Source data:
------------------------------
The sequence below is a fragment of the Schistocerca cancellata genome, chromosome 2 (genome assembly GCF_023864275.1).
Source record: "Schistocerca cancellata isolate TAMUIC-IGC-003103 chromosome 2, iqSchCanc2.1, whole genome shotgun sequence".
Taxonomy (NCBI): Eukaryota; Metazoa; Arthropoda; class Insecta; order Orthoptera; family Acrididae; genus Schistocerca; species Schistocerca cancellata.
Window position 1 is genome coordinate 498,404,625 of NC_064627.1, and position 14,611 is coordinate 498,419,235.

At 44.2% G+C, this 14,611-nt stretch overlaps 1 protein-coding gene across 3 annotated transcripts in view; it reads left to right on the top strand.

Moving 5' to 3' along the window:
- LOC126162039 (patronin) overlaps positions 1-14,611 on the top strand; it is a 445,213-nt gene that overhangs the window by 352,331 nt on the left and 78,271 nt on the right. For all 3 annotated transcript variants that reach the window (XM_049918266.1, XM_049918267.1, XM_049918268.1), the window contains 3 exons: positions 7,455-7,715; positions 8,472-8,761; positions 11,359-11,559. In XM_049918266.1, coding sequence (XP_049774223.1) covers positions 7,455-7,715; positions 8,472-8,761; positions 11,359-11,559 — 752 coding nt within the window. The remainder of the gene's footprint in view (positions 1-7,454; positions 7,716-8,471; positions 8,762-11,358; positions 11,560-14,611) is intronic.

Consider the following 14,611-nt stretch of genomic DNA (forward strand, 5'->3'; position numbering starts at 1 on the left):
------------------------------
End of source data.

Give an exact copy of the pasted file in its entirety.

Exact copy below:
The sequence below is a fragment of the Schistocerca cancellata genome, chromosome 2 (genome assembly GCF_023864275.1).
Source record: "Schistocerca cancellata isolate TAMUIC-IGC-003103 chromosome 2, iqSchCanc2.1, whole genome shotgun sequence".
Taxonomy (NCBI): Eukaryota; Metazoa; Arthropoda; class Insecta; order Orthoptera; family Acrididae; genus Schistocerca; species Schistocerca cancellata.
Window position 1 is genome coordinate 498,404,625 of NC_064627.1, and position 14,611 is coordinate 498,419,235.

At 44.2% G+C, this 14,611-nt stretch overlaps 1 protein-coding gene across 3 annotated transcripts in view; it reads left to right on the top strand.

Moving 5' to 3' along the window:
- LOC126162039 (patronin) overlaps positions 1-14,611 on the top strand; it is a 445,213-nt gene that overhangs the window by 352,331 nt on the left and 78,271 nt on the right. For all 3 annotated transcript variants that reach the window (XM_049918266.1, XM_049918267.1, XM_049918268.1), the window contains 3 exons: positions 7,455-7,715; positions 8,472-8,761; positions 11,359-11,559. In XM_049918266.1, coding sequence (XP_049774223.1) covers positions 7,455-7,715; positions 8,472-8,761; positions 11,359-11,559 — 752 coding nt within the window. The remainder of the gene's footprint in view (positions 1-7,454; positions 7,716-8,471; positions 8,762-11,358; positions 11,560-14,611) is intronic.

Consider the following 14,611-nt stretch of genomic DNA (forward strand, 5'->3'; position numbering starts at 1 on the left):